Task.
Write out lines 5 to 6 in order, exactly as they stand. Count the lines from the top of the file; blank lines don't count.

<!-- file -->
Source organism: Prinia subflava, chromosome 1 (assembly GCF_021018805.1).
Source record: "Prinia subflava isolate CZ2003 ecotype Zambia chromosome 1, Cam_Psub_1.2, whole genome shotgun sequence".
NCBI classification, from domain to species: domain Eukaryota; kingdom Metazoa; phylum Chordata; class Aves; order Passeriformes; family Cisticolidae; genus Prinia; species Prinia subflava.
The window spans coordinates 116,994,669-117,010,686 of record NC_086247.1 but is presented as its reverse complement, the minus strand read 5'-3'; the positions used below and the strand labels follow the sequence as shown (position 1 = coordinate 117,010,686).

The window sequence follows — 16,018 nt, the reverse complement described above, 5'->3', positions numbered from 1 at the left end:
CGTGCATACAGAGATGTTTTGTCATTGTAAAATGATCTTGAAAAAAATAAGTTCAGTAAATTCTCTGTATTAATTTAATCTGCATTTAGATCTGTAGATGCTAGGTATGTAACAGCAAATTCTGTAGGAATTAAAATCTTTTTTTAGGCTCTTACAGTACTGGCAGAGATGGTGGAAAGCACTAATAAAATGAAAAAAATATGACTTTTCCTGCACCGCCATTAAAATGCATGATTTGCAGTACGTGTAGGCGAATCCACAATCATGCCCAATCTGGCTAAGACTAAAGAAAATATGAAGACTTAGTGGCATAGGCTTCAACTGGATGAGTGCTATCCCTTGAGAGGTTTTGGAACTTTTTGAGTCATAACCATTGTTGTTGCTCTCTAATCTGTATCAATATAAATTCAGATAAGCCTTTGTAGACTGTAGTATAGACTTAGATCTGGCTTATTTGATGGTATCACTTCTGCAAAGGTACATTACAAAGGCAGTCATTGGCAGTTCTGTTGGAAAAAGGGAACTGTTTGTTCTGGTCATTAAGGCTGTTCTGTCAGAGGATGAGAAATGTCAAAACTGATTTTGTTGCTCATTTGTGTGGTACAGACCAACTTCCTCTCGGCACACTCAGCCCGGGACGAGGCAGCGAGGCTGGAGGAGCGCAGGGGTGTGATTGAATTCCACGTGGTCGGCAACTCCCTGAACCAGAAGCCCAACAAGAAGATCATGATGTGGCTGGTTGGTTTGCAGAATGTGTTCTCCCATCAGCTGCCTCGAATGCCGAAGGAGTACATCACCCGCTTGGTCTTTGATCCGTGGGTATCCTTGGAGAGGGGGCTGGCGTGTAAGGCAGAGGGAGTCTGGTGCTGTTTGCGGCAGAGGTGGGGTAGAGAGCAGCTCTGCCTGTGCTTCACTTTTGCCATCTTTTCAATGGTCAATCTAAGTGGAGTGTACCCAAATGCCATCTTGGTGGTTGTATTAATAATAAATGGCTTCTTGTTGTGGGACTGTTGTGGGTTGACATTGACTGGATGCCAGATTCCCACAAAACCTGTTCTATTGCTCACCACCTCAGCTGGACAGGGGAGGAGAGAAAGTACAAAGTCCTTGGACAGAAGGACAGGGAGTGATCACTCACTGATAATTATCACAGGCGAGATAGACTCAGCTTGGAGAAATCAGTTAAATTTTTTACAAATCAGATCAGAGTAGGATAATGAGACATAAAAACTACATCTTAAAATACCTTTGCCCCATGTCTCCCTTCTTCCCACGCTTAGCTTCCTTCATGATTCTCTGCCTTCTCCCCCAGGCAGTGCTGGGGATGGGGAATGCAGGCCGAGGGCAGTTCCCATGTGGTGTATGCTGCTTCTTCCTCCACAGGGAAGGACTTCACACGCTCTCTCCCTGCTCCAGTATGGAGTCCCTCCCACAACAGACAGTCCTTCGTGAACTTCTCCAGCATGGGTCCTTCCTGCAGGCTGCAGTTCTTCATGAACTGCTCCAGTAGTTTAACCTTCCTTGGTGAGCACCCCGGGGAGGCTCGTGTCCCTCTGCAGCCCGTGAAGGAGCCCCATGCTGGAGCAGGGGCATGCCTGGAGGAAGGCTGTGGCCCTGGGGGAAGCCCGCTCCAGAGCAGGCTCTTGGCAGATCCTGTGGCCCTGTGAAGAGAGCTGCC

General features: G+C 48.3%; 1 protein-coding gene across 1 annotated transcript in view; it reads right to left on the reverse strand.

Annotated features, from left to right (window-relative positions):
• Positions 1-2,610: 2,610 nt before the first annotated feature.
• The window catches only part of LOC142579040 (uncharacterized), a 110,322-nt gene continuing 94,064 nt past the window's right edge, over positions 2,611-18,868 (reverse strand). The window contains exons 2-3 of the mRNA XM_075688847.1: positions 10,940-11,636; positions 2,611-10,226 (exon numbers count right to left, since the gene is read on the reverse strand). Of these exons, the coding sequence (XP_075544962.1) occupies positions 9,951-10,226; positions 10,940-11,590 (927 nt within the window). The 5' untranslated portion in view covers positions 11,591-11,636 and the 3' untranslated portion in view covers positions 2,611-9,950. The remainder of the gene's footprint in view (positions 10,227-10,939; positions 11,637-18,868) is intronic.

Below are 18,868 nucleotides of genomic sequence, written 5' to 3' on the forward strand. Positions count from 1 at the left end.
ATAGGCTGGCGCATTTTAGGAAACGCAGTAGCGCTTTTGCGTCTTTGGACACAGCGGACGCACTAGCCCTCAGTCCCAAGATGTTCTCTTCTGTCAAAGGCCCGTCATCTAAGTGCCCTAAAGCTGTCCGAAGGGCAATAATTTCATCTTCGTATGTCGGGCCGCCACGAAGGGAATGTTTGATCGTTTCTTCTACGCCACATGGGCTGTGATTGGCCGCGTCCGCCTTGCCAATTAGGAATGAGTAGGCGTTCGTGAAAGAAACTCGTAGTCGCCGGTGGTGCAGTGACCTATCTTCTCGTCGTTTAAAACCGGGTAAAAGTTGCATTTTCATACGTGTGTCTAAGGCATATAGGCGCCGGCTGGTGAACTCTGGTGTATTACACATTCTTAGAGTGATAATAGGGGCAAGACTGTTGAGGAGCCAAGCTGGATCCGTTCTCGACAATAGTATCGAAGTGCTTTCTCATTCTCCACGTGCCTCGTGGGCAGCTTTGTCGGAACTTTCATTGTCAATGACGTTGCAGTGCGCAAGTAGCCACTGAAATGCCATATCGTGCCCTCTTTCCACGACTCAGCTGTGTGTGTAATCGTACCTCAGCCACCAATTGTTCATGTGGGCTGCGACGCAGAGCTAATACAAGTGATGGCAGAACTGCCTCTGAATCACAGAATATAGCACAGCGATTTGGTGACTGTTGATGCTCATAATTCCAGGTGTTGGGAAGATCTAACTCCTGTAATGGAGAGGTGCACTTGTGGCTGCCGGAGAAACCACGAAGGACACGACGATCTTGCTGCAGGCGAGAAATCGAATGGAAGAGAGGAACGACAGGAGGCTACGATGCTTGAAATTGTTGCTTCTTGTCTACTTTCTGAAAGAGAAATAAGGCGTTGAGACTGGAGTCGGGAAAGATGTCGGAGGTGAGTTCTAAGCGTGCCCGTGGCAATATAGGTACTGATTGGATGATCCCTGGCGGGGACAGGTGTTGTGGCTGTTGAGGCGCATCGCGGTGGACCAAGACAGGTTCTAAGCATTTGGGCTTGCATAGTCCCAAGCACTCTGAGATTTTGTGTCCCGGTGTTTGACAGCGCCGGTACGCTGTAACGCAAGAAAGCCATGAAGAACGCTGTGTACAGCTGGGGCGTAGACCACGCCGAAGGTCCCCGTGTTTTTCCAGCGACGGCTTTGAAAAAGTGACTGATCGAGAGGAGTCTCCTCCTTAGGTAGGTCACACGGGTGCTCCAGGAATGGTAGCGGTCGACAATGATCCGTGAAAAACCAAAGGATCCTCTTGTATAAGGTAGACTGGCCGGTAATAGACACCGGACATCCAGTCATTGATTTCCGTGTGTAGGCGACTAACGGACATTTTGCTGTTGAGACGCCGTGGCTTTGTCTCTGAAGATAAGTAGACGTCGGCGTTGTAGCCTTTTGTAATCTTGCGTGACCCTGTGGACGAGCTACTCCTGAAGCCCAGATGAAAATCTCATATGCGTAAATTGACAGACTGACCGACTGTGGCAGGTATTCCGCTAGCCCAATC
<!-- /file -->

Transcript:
The window sequence follows — 16,018 nt, the reverse complement described above, 5'->3', positions numbered from 1 at the left end:
CGTGCATACAGAGATGTTTTGTCATTGTAAAATGATCTTGAAAAAAATAAGTTCAGTAAATTCTCTGTATTAATTTAATCTGCATTTAGATCTGTAGATGCTAGGTATGTAACAGCAAATTCTGTAGGAATTAAAATCTTTTTTTAGGCTCTTACAGTACTGGCAGAGATGGTGGAAAGCACTAATAAAATGAAAAAAATATGACTTTTCCTGCACCGCCATTAAAATGCATGATTTGCAGTACGTGTAGGCGAATCCACAATCATGCCCAATCTGGCTAAGACTAAAGAAAATATGAAGACTTAGTGGCATAGGCTTCAACTGGATGAGTGCTATCCCTTGAGAGGTTTTGGAACTTTTTGAGTCATAACCATTGTTGTTGCTCTCTAATCTGTATCAATATAAATTCAGATAAGCCTTTGTAGACTGTAGTATAGACTTAGATCTGGCTTATTTGATGGTATCACTTCTGCAAAGGTACATTACAAAGGCAGTCATTGGCAGTTCTGTTGGAAAAAGGGAACTGTTTGTTCTGGTCATTAAGGCTGTTCTGTCAGAGGATGAGAAATGTCAAAACTGATTTTGTTGCTCATTTGTGTGGTACAGACCAACTTCCTCTCGGCACACTCAGCCCGGGACGAGGCAGCGAGGCTGGAGGAGCGCAGGGGTGTGATTGAATTCCACGTGGTCGGCAACTCCCTGAACCAGAAGCCCAACAAGAAGATCATGATGTGGCTGGTTGGTTTGCAGAATGTGTTCTCCCATCAGCTGCCTCGAATGCCGAAGGAGTACATCACCCGCTTGGTCTTTGATCCGTGGGTATCCTTGGAGAGGGGGCTGGCGTGTAAGGCAGAGGGAGTCTGGTGCTGTTTGCGGCAGAGGTGGGGTAGAGAGCAGCTCTGCCTGTGCTTCACTTTTGCCATCTTTTCAATGGTCAATCTAAGTGGAGTGTACCCAAATGCCATCTTGGTGGTTGTATTAATAATAAATGGCTTCTTGTTGTGGGACTGTTGTGGGTTGACATTGACTGGATGCCAGATTCCCACAAAACCTGTTCTATTGCTCACCACCTCAGCTGGACAGGGGAGGAGAGAAAGTACAAAGTCCTTGGACAGAAGGACAGGGAGTGATCACTCACTGATAATTATCACAGGCGAGATAGACTCAGCTTGGAGAAATCAGTTAAATTTTTTACAAATCAGATCAGAGTAGGATAATGAGACATAAAAACTACATCTTAAAATACCTTTGCCCCATGTCTCCCTTCTTCCCACGCTTAGCTTCCTTCATGATTCTCTGCCTTCTCCCCCAGGCAGTGCTGGGGATGGGGAATGCAGGCCGAGGGCAGTTCCCATGTGGTGTATGCTGCTTCTTCCTCCACAGGGAAGGACTTCACACGCTCTCTCCCTGCTCCAGTATGGAGTCCCTCCCACAACAGACAGTCCTTCGTGAACTTCTCCAGCATGGGTCCTTCCTGCAGGCTGCAGTTCTTCATGAACTGCTCCAGTAGTTTAACCTTCCTTGGTGAGCACCCCGGGGAGGCTCGTGTCCCTCTGCAGCCCGTGAAGGAGCCCCATGCTGGAGCAGGGGCATGCCTGGAGGAAGGCTGTGGCCCTGGGGGAAGCCCGCTCCAGAGCAGGCTCTTGGCAGATCCTGTGGCCCTGTGAAGAGAGCTGCC